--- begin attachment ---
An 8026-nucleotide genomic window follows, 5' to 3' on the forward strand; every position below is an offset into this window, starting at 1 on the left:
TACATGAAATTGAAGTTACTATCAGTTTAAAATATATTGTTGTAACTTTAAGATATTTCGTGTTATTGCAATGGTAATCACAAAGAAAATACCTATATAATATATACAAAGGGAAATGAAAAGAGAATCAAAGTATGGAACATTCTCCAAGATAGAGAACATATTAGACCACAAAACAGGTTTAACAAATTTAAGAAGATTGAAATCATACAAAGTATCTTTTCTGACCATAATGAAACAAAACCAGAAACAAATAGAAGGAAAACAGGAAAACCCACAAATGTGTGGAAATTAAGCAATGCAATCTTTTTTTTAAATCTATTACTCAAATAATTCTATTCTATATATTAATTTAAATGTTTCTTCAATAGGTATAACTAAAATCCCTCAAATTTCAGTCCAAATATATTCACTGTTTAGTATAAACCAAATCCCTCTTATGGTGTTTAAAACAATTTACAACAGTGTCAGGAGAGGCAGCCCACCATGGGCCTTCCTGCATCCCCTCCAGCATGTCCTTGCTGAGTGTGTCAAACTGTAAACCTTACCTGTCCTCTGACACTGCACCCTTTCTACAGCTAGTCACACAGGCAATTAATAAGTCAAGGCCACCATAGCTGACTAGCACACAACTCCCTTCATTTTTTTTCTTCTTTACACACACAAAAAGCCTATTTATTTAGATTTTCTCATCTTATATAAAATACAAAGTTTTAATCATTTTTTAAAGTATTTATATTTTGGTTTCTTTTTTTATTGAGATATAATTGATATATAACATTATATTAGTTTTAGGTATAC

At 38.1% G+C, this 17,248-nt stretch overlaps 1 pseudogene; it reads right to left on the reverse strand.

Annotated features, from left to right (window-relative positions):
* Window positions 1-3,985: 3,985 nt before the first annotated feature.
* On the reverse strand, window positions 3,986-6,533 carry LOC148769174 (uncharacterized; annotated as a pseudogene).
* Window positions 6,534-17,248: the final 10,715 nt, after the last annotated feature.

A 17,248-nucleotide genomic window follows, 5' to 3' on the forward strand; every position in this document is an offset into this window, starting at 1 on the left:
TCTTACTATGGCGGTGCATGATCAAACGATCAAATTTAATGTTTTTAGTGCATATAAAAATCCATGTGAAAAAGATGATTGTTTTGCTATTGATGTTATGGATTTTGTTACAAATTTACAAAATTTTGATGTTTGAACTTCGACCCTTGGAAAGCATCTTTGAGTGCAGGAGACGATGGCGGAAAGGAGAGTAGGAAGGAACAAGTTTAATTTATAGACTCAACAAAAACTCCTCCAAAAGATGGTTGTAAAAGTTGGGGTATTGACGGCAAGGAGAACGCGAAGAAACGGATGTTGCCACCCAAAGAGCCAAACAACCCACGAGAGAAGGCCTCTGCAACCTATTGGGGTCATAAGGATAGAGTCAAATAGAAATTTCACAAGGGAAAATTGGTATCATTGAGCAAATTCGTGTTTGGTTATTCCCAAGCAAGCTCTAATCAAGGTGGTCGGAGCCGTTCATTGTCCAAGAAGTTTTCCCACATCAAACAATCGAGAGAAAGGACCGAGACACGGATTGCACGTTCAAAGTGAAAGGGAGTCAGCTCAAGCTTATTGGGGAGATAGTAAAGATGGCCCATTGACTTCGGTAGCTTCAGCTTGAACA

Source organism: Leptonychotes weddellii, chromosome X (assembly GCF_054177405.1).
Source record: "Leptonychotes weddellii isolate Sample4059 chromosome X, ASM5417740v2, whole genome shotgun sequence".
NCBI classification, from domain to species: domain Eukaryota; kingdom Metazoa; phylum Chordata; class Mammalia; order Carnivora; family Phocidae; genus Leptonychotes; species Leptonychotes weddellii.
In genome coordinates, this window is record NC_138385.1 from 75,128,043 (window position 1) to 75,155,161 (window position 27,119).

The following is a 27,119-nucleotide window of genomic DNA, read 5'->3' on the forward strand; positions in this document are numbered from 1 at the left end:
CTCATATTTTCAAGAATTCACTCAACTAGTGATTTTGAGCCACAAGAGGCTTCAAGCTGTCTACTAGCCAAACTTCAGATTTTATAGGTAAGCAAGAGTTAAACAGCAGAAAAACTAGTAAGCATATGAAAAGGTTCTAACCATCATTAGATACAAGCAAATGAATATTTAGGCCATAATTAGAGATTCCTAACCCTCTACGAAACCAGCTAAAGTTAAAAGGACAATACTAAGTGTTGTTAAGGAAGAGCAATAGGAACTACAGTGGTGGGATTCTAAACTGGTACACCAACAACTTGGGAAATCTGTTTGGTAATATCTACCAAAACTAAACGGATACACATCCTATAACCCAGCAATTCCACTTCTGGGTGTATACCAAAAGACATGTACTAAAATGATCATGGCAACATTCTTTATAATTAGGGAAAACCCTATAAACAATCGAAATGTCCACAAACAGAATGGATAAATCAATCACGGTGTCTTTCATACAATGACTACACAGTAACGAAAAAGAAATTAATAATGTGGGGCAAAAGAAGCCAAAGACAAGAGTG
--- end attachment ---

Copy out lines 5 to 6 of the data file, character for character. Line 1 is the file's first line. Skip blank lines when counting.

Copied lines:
* Window positions 1-3,985: 3,985 nt before the first annotated feature.
* On the reverse strand, window positions 3,986-6,533 carry LOC148769174 (uncharacterized; annotated as a pseudogene).